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Prosthetic rehabilitation of surgically treated orbital defects - evisceration, enucleation, and exenteration: A case series

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ABSTRACT

The rehabilitation of a patient who has suffered the psychological trauma due to loss of an eye requires a prosthesis that will provide the optimum cosmetic and functional result. The mode of rehabilitation varies based on the type of defect and surgical approach being adopted. A case series of prosthetic rehabilitation of three types of orbital defects - evisceration, enucleation and exenteration have been reported in this article. The clinical relevance of surgical approaches highlights the preservation of remaining anatomic structures creating a negative space or concavity to aid in future prosthetic rehabilitation. A multidisciplinary management and team approach is essential in providing esthetics and to regain the confidence. Follow-up care for the patient is mandatory.

No MeSH data available.


Enucleated defect
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Figure 3: Enucleated defect

Mentions: A 48-year-old male patient who was a victim of road traffic accident where glass piece penetrated into his eye and a secondary infection developed. The surgical resection procedure involved removal of the entire eyeball severing muscles and optic nerve [Figure 3]. Enucleation removes the entire globe (without opening it) by severing all muscles, nerves, and blood vessels attached to it from the orbit. The most common indications for enucleation are treatment of intraocular malignancies, relief of pain in blind eyes; removal of severely traumatized, deformed, or phthisical eyes without visual potential; and prevention of sympathetic ophthalmia.[6]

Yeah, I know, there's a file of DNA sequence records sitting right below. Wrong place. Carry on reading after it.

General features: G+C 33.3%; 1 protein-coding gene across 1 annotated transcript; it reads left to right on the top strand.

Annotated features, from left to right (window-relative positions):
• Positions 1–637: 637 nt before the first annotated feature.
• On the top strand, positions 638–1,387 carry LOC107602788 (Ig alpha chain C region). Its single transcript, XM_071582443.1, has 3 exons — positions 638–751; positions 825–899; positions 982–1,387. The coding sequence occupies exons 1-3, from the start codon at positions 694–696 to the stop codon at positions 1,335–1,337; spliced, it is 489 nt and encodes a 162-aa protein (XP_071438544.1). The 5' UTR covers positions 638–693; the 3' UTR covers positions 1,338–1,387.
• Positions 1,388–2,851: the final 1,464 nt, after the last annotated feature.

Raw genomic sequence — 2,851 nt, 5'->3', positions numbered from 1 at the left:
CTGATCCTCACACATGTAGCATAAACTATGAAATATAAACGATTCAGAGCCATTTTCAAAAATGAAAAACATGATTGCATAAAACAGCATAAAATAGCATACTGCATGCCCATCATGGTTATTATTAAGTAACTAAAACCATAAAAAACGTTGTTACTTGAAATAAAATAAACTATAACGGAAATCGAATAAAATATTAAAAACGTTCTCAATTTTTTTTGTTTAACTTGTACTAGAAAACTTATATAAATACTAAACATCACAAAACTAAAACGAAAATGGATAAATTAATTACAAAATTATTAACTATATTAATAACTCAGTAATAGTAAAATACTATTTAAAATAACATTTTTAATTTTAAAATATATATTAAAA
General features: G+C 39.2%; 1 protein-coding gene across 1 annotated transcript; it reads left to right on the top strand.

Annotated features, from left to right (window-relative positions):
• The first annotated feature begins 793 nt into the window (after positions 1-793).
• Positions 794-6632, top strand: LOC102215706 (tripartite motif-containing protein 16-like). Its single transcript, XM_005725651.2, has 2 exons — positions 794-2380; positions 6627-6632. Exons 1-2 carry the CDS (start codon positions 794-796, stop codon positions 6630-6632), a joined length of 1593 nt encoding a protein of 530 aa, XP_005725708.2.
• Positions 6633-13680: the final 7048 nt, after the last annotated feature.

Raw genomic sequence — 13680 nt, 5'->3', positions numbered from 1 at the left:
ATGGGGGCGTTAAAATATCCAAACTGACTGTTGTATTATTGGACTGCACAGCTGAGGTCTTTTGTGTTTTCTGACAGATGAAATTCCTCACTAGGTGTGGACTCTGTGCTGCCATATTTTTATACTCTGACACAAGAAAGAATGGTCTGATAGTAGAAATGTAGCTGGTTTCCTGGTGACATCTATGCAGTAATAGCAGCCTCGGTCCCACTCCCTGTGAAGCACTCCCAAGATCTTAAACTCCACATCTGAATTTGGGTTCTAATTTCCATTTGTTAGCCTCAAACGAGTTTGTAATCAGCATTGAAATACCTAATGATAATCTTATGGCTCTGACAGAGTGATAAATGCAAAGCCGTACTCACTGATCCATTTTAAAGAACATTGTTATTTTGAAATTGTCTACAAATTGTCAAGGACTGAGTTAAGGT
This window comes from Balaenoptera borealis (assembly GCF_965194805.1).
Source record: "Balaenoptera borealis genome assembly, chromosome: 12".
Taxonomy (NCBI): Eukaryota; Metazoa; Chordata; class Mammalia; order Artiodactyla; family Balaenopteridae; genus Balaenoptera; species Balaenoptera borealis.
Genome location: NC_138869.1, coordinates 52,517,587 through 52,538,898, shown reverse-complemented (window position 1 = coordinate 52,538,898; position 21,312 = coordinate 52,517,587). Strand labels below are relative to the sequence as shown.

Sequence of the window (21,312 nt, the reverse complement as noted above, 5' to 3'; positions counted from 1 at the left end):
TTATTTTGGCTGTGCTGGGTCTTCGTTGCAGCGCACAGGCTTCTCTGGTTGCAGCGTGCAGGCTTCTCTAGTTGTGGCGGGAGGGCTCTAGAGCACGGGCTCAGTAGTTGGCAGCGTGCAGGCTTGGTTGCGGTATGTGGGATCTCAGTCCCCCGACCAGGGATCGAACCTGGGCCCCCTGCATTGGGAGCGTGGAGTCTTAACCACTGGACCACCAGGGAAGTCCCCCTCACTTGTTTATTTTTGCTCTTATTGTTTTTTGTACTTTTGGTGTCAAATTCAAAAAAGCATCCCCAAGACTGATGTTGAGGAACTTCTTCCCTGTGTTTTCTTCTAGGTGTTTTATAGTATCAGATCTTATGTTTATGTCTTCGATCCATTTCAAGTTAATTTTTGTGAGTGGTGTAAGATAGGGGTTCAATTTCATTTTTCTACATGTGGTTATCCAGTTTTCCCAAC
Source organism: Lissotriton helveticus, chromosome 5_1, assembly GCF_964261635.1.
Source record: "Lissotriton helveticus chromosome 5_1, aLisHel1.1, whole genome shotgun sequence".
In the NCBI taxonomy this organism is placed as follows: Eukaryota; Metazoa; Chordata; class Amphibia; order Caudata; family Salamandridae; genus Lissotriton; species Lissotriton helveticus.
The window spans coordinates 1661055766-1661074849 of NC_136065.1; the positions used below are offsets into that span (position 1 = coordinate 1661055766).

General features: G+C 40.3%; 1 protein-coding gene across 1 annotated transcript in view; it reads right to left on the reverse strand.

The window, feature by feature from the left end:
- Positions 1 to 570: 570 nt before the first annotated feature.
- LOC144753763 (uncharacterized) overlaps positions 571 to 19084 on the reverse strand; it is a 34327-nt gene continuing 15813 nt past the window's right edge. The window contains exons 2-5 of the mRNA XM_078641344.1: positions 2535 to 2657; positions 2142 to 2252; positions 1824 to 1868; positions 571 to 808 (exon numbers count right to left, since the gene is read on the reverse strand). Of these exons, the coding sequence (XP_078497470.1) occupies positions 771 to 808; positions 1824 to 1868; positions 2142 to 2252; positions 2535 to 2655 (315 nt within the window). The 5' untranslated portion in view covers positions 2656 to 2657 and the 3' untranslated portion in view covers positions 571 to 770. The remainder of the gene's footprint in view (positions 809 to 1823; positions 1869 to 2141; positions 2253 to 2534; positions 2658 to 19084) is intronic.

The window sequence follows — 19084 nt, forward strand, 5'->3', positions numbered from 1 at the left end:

Prosthetic rehabilitation of surgically treated orbital defects - evisceration, enucleation, and exenteration: A case series
Enucleated defect
© Copyright Policy - open-access
Related In: Results  -  Collection

License
Show All Figures
getmorefigures.php?uid=PMC4837766&req=5

Figure 3: Enucleated defect
Mentions: A 48-year-old male patient who was a victim of road traffic accident where glass piece penetrated into his eye and a secondary infection developed. The surgical resection procedure involved removal of the entire eyeball severing muscles and optic nerve [Figure 3]. Enucleation removes the entire globe (without opening it) by severing all muscles, nerves, and blood vessels attached to it from the orbit. The most common indications for enucleation are treatment of intraocular malignancies, relief of pain in blind eyes; removal of severely traumatized, deformed, or phthisical eyes without visual potential; and prevention of sympathetic ophthalmia.[6]

View Article: PubMed Central - PubMed

ABSTRACT

The rehabilitation of a patient who has suffered the psychological trauma due to loss of an eye requires a prosthesis that will provide the optimum cosmetic and functional result. The mode of rehabilitation varies based on the type of defect and surgical approach being adopted. A case series of prosthetic rehabilitation of three types of orbital defects - evisceration, enucleation and exenteration have been reported in this article. The clinical relevance of surgical approaches highlights the preservation of remaining anatomic structures creating a negative space or concavity to aid in future prosthetic rehabilitation. A multidisciplinary management and team approach is essential in providing esthetics and to regain the confidence. Follow-up care for the patient is mandatory.

No MeSH data available.